Living Legends–Australia's Champion Racehorses

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Apache Cat Apache Cat

If you’ve ever wanted to get up close and personal with champion racehorses like Melbourne Cup winners, then a visit to Living Legends is a must.

Located in Greenvale, just a runway’s distance from Tullamarine Airport, Living Legends is part of the historic 700 hectare Woodlands Park. The horses live in the lap of luxury and tours are held twice a day, allowing visitors to pat and have their photo taken with the former champions.

Brew during a Meet & Greet session. Brew during a Meet & Greet session.

Resident equines include:

Better Loosen Up, who has won a Japan Cup, Cox Plate and Australia Cup

Might and Power, winner of the 1997 Caulfield and Melbourne Cups, and a Cox plate

Apache Cat, whose striking face markings made him a favourite Australia-wide. A sprinter, he won five group one races in a row

Brew, son of the famous sire, Sir Tristram and 2000 winner of the Melbourne Cup

Bullish Luck, 2006 Hong Kong Horse of the Year

Doriemus, winner of the Caulfield and Melbourne Cup double in 1995, and rand second to Might and Power in both Cups in 1997

Rogan Josh, 1999 Melbourne Cup winner

Paris Lane, winner of the 1994 Caulfield Cup and McKinnon Stakes, then finished second in the Melbourne Cup

Fields of Omagh, winner of the Cox plate and fourth all-time stakes earner at almost $6.5 million

Silent Witness, legend of Hong Kong racing and winner of 17 consecutive races

Bomber Bill clocked up 98 starts in five Australian states, earning $1.82 million in prizemoney.

Dual Caulfield & Melbourne winner, Might & Power. Dual Caulfield & Melbourne winner, Might & Power.

All the horses are in gorgeous large paddocks with ample grass, electric fences and sturdy, large rubber-lined sheds. There’s not a speck of manure to be seen…which probably explains the absence of flies.

Most of the paddocks contain two ‘legends’, Doriemus and Brew are inseparable…where one goes, the other follows. Doriemus suffered a bad bout of colic last year and he had only a slim chance of pulling through, however vet, Dr Andrew Clarke (CEO and Veterinary Director of Living Legends) was determined to save him. Doriemus pulled through after surgery to remove some of his bowel. After retiring from racing, Brew was destined to be a police horse, but failed the final training and eventually retired to Living Legends.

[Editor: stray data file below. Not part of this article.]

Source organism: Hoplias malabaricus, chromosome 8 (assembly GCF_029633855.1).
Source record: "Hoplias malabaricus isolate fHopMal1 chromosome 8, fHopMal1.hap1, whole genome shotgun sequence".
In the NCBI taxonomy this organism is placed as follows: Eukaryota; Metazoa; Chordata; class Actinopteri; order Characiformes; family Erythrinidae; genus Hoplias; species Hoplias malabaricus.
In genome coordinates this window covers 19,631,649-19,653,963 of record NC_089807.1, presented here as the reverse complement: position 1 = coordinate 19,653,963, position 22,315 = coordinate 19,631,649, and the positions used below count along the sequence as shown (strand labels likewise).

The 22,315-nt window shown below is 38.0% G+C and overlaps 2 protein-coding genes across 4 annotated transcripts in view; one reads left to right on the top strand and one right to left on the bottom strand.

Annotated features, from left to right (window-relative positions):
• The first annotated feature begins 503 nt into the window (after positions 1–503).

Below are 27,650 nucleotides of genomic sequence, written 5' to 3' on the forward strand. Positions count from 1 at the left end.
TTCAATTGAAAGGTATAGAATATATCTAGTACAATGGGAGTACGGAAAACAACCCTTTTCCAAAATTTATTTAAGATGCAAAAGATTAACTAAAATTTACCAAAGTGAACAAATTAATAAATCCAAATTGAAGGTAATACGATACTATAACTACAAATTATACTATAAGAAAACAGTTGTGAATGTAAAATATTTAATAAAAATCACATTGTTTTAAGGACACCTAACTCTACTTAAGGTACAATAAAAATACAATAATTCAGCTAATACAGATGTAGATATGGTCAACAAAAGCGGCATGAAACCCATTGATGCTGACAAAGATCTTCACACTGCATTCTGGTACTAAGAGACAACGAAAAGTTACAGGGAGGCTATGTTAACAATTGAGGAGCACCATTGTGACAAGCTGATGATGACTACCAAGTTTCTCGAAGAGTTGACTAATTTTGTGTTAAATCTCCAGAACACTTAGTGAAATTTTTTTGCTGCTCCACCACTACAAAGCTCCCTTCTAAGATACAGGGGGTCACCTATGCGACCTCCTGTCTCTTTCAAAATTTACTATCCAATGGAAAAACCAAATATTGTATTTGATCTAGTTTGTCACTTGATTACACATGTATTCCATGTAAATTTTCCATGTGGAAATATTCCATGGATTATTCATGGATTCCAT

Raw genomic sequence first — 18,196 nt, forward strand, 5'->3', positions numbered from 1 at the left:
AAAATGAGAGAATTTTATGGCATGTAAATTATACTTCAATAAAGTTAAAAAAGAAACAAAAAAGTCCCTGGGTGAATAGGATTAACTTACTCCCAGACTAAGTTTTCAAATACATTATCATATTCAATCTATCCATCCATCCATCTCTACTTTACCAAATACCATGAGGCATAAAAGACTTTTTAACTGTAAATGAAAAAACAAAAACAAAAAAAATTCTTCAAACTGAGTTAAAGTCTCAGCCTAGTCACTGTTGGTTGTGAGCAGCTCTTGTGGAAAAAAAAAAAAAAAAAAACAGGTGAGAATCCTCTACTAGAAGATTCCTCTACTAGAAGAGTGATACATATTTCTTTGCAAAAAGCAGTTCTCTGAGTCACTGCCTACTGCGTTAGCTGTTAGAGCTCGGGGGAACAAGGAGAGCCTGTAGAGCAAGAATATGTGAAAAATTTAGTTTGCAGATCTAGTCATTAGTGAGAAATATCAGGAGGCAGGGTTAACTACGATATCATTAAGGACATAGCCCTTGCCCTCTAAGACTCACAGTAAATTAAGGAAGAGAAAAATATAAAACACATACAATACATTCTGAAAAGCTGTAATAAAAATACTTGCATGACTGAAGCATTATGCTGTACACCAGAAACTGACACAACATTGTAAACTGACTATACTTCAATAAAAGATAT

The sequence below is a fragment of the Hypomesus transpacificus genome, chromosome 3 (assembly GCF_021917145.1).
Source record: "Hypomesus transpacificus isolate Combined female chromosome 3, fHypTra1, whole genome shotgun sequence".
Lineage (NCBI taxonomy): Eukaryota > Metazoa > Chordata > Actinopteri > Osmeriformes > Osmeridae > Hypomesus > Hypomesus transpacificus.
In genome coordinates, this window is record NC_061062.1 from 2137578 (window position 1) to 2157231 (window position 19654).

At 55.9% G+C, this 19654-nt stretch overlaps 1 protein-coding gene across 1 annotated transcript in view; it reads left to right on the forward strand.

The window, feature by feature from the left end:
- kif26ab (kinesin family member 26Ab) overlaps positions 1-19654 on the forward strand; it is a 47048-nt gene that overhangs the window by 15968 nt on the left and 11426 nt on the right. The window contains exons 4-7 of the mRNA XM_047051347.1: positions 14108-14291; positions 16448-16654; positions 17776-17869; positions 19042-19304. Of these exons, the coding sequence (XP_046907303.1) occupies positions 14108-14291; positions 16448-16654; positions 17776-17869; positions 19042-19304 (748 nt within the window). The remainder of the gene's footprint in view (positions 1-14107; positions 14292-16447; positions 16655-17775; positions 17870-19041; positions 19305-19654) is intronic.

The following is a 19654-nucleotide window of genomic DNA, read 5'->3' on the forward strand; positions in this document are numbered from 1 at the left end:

Apache Cat arrived in 2010, making him the newest recruit to Living Legends, he shares a paddock with Rogan Josh…who he bullies! He was trained by Greg Eurell, who represented Australia in Olympic showjumping. Apache Cat retired as an eight year old after fracturing his sesamoid bone.

Silent Witness is a popular attraction with Japanese tourists. He was the equivalent to Australia’s Black Caviar and a major equine celebrity there. Many Japanese tourists will visit him straight after getting off the plane. In fact, you can see Melbourne Airport from Living Legends, and watch as the planes fly overhead so close, you can almost wave to passengers through the windows! The horses are obviously well-used to this as none of them bat an eyelid. Or maybe most of them have clocked up enough flying hours of their own to be blasé about it all.

Rogan Josh, 1999 Melbourne Cup winner. Rogan Josh, 1999 Melbourne Cup winner.

Each horse has its own personality. They are caught and led up to the gate as part of the twice daily tours. Visitors aren’t allowed in the paddocks for safety purposes so you have to be content with patting them over the fence. But the horses take this with good grace, although some aren’t beyond giving a playful nip or two but fortunately the guide will warn you first. There’s plenty of opportunities for a pat and have your photo taken with them.

Most of the horses were retired from racing after breaking down, usually with leg ailments, and several sport noticeable lumps and bumps. They make frequent appearances such as the Melbourne Cup parade held in the heart of the city and guest appearances at various race meets and other functions.

Living Legends is closely modelled on the UK’s ‘Home of Rest for Horses’ with emphasis on horse health and caring for older horses. Their website has a section devoted to a series of excellent articles.

Living Legends costs $5 per person and is funded by donations, including an annual $250,000 donation by the State Government from unclaimed TAB dividend funds and $20,000 from the VRC as a legacy of the 150th running of the Melbourne Cup.

After visiting the horses, you can tour the homestead, built in 1843 and surrounded by stunning gardens. You can even take your own horses to the property and ride around the 700 hectare Woodlands Historic Park.

Living Legends is open seven days a week from 10am to 4pm, with horse tours at 11am and 2pm, or tour groups by arrangement. Disabled access can be arranged.

Photos © Top Horse.

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